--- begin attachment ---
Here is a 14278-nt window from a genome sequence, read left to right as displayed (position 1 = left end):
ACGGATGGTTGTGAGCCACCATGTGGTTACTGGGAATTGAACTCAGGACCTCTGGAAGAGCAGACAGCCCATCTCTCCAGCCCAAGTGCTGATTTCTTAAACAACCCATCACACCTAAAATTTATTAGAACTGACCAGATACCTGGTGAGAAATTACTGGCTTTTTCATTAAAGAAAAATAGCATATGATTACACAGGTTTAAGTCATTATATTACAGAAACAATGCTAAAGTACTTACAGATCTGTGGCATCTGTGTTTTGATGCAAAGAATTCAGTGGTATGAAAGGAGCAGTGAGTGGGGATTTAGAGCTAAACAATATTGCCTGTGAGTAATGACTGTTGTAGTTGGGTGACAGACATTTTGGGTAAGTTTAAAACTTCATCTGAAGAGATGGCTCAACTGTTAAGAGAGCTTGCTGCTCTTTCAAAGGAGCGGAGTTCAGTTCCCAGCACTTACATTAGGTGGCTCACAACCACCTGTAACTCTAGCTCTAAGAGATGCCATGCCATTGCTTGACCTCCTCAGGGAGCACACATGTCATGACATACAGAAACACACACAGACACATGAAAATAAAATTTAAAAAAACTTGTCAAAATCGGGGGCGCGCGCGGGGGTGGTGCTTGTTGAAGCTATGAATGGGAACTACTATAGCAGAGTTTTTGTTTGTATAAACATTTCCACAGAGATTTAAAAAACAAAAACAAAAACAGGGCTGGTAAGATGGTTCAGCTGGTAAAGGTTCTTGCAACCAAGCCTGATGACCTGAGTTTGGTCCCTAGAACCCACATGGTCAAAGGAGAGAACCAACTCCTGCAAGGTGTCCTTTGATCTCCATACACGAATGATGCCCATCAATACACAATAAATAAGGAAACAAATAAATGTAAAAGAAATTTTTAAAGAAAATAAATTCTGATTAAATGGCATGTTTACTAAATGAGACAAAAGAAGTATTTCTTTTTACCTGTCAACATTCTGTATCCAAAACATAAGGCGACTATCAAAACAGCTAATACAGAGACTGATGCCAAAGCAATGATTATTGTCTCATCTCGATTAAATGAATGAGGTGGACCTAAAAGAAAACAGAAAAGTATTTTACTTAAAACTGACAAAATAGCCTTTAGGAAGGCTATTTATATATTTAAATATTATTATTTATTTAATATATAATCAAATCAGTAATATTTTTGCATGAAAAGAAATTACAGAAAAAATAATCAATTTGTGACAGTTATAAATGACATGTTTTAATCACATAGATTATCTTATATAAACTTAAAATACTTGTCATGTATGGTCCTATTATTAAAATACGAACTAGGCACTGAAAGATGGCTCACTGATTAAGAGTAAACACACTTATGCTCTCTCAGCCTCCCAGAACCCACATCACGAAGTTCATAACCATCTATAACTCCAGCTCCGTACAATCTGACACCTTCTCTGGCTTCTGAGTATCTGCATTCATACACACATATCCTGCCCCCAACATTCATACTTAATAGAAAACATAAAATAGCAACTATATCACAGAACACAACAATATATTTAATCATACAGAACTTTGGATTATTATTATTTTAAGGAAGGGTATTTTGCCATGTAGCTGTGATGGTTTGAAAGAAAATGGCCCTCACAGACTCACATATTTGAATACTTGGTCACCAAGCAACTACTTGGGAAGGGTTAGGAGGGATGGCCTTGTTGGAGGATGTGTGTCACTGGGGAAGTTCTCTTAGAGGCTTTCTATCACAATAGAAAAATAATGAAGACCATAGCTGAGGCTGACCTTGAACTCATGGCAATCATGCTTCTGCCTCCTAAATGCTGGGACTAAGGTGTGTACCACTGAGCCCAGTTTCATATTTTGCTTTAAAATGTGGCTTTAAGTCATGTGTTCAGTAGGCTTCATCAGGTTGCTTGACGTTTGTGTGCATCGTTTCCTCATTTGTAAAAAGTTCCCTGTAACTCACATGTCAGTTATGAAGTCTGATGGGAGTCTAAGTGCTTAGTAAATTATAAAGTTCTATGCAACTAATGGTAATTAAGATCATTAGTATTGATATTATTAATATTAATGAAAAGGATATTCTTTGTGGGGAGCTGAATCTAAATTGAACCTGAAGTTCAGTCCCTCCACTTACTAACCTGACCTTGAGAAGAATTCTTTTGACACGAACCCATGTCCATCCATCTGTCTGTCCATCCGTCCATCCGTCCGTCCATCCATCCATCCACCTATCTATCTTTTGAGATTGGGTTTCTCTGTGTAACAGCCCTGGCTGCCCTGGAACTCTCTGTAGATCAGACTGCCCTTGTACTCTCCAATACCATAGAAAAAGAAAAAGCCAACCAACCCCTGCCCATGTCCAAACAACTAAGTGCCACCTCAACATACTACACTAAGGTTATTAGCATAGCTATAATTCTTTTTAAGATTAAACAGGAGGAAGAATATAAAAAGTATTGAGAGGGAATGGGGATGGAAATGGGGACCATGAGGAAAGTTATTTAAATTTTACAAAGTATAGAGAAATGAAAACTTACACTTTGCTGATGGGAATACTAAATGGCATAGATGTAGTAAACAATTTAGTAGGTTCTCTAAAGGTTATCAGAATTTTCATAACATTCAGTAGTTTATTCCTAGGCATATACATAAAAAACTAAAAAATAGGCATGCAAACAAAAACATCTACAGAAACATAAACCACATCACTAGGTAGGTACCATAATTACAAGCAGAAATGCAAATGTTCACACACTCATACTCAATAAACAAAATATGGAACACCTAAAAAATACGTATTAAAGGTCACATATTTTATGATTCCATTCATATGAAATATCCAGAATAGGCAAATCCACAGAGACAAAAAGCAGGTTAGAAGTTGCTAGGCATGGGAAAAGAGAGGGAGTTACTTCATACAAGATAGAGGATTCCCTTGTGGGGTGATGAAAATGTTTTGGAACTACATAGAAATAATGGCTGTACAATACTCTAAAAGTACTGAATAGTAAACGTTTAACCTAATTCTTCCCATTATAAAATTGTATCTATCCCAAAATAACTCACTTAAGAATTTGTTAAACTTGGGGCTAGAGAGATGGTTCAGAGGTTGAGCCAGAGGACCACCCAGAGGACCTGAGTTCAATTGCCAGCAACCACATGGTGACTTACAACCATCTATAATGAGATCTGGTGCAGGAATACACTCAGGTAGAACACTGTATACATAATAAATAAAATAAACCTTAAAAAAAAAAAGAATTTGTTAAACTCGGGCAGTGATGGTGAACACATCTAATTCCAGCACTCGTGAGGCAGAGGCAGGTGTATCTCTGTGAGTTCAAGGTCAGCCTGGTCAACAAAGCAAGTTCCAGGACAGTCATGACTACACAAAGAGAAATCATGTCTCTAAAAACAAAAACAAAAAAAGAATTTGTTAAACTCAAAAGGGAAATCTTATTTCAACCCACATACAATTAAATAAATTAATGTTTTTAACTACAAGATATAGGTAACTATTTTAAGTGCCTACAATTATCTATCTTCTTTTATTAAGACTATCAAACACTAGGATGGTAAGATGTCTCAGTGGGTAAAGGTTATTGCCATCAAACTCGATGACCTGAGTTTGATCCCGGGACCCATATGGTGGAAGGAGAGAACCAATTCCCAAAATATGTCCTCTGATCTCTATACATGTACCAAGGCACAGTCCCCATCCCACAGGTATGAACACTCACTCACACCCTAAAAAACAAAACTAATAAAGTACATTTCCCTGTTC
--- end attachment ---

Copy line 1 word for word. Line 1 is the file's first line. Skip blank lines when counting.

Here is a 14278-nt window from a genome sequence, read left to right as displayed (position 1 = left end):